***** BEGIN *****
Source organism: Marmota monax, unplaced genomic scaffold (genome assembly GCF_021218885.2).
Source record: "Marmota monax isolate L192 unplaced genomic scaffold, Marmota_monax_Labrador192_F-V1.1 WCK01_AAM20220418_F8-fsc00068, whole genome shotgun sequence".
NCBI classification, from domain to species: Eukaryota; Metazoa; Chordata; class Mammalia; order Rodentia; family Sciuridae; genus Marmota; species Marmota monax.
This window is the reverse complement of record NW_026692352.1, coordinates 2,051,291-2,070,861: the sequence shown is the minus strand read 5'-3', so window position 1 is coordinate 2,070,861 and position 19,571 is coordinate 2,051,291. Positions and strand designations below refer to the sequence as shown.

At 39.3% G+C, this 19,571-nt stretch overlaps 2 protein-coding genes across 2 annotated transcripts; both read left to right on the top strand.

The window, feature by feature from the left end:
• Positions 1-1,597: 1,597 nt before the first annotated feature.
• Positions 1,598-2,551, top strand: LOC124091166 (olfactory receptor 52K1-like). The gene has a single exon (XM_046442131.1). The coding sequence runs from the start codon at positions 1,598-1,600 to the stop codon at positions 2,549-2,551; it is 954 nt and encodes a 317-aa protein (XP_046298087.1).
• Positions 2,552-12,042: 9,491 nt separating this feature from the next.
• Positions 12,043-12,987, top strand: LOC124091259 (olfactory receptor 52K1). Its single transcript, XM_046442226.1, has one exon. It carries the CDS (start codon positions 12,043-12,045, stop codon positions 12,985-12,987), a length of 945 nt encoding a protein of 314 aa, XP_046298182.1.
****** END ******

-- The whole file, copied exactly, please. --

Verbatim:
Source organism: Marmota monax, unplaced genomic scaffold (genome assembly GCF_021218885.2).
Source record: "Marmota monax isolate L192 unplaced genomic scaffold, Marmota_monax_Labrador192_F-V1.1 WCK01_AAM20220418_F8-fsc00068, whole genome shotgun sequence".
NCBI classification, from domain to species: Eukaryota; Metazoa; Chordata; class Mammalia; order Rodentia; family Sciuridae; genus Marmota; species Marmota monax.
This window is the reverse complement of record NW_026692352.1, coordinates 2,051,291-2,070,861: the sequence shown is the minus strand read 5'-3', so window position 1 is coordinate 2,070,861 and position 19,571 is coordinate 2,051,291. Positions and strand designations below refer to the sequence as shown.

At 39.3% G+C, this 19,571-nt stretch overlaps 2 protein-coding genes across 2 annotated transcripts; both read left to right on the top strand.

The window, feature by feature from the left end:
• Positions 1-1,597: 1,597 nt before the first annotated feature.
• Positions 1,598-2,551, top strand: LOC124091166 (olfactory receptor 52K1-like). The gene has a single exon (XM_046442131.1). The coding sequence runs from the start codon at positions 1,598-1,600 to the stop codon at positions 2,549-2,551; it is 954 nt and encodes a 317-aa protein (XP_046298087.1).
• Positions 2,552-12,042: 9,491 nt separating this feature from the next.
• Positions 12,043-12,987, top strand: LOC124091259 (olfactory receptor 52K1). Its single transcript, XM_046442226.1, has one exon. It carries the CDS (start codon positions 12,043-12,045, stop codon positions 12,985-12,987), a length of 945 nt encoding a protein of 314 aa, XP_046298182.1.